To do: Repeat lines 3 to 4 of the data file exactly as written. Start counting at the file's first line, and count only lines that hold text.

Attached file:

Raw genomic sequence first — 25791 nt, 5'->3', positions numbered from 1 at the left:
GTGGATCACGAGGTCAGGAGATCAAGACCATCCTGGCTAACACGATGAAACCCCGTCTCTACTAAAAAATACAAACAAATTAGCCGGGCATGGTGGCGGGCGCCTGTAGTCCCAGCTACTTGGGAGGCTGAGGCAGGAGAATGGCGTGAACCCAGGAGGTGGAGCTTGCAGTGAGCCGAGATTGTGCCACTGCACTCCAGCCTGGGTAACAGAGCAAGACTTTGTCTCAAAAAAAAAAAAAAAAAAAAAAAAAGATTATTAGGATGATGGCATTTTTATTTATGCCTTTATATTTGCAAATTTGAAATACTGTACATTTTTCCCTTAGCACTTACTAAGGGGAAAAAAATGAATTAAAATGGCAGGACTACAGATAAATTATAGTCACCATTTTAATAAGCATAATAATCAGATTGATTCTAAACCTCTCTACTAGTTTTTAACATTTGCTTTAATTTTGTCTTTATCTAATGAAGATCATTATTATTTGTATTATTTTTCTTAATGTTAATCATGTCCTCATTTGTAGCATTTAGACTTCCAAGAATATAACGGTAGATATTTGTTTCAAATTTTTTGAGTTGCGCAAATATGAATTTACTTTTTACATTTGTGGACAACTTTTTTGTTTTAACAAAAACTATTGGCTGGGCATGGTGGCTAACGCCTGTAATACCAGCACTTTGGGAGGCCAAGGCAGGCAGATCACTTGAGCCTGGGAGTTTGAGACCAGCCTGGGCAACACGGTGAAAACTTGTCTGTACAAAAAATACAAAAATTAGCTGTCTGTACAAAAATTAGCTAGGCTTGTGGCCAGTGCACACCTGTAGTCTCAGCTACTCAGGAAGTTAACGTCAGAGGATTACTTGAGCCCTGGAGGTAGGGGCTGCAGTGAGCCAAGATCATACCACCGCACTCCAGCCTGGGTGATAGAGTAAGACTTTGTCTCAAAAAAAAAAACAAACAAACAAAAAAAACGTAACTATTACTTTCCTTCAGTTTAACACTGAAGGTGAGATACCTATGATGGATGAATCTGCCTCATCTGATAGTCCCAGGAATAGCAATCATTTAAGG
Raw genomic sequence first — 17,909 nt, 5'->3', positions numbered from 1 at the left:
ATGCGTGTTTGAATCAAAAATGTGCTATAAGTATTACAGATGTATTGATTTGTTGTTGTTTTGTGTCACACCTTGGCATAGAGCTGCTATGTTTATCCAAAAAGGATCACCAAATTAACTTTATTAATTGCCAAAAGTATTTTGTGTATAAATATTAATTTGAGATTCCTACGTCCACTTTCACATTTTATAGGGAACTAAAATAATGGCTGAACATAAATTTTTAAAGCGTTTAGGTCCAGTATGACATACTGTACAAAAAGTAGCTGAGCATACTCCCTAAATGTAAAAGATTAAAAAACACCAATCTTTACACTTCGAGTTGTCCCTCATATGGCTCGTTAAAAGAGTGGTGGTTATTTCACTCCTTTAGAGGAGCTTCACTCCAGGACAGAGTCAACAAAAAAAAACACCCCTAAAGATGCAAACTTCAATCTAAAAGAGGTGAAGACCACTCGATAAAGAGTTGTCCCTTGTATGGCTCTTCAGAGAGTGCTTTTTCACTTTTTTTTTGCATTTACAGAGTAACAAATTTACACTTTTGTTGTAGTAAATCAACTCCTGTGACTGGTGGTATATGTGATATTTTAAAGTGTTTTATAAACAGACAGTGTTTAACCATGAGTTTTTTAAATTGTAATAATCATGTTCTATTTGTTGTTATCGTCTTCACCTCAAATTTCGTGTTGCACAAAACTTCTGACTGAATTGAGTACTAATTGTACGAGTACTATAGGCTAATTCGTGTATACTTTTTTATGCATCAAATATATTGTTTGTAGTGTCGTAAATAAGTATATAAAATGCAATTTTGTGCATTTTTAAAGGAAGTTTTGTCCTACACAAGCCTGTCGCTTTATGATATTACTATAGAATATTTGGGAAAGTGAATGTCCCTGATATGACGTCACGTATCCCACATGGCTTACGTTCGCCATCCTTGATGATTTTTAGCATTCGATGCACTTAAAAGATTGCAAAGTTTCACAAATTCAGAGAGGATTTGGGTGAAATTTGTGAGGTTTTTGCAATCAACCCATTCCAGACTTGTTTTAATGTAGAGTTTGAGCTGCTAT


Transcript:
Raw genomic sequence first — 17,909 nt, 5'->3', positions numbered from 1 at the left:
ATGCGTGTTTGAATCAAAAATGTGCTATAAGTATTACAGATGTATTGATTTGTTGTTGTTTTGTGTCACACCTTGGCATAGAGCTGCTATGTTTATCCAAAAAGGATCACCAAATTAACTTTATTAATTGCCAAAAGTATTTTGTGTATAAATATTAATTTGAGATTCCTACGTCCACTTTCACATTTTATAGGGAACTAAAATAATGGCTGAACATAAATTTTTAAAGCGTTTAGGTCCAGTATGACATACTGTACAAAAAGTAGCTGAGCATACTCCCTAAATGTAAAAGATTAAAAAACACCAATCTTTACACTTCGAGTTGTCCCTCATATGGCTCGTTAAAAGAGTGGTGGTTATTTCACTCCTTTAGAGGAGCTTCACTCCAGGACAGAGTCAACAAAAAAAAACACCCCTAAAGATGCAAACTTCAATCTAAAAGAGGTGAAGACCACTCGATAAAGAGTTGTCCCTTGTATGGCTCTTCAGAGAGTGCTTTTTCACTTTTTTTTTGCATTTACAGAGTAACAAATTTACACTTTTGTTGTAGTAAATCAACTCCTGTGACTGGTGGTATATGTGATATTTTAAAGTGTTTTATAAACAGACAGTGTTTAACCATGAGTTTTTTAAATTGTAATAATCATGTTCTATTTGTTGTTATCGTCTTCACCTCAAATTTCGTGTTGCACAAAACTTCTGACTGAATTGAGTACTAATTGTACGAGTACTATAGGCTAATTCGTGTATACTTTTTTATGCATCAAATATATTGTTTGTAGTGTCGTAAATAAGTATATAAAATGCAATTTTGTGCATTTTTAAAGGAAGTTTTGTCCTACACAAGCCTGTCGCTTTATGATATTACTATAGAATATTTGGGAAAGTGAATGTCCCTGATATGACGTCACGTATCCCACATGGCTTACGTTCGCCATCCTTGATGATTTTTAGCATTCGATGCACTTAAAAGATTGCAAAGTTTCACAAATTCAGAGAGGATTTGGGTGAAATTTGTGAGGTTTTTGCAATCAACCCATTCCAGACTTGTTTTAATGTAGAGTTTGAGCTGCTAT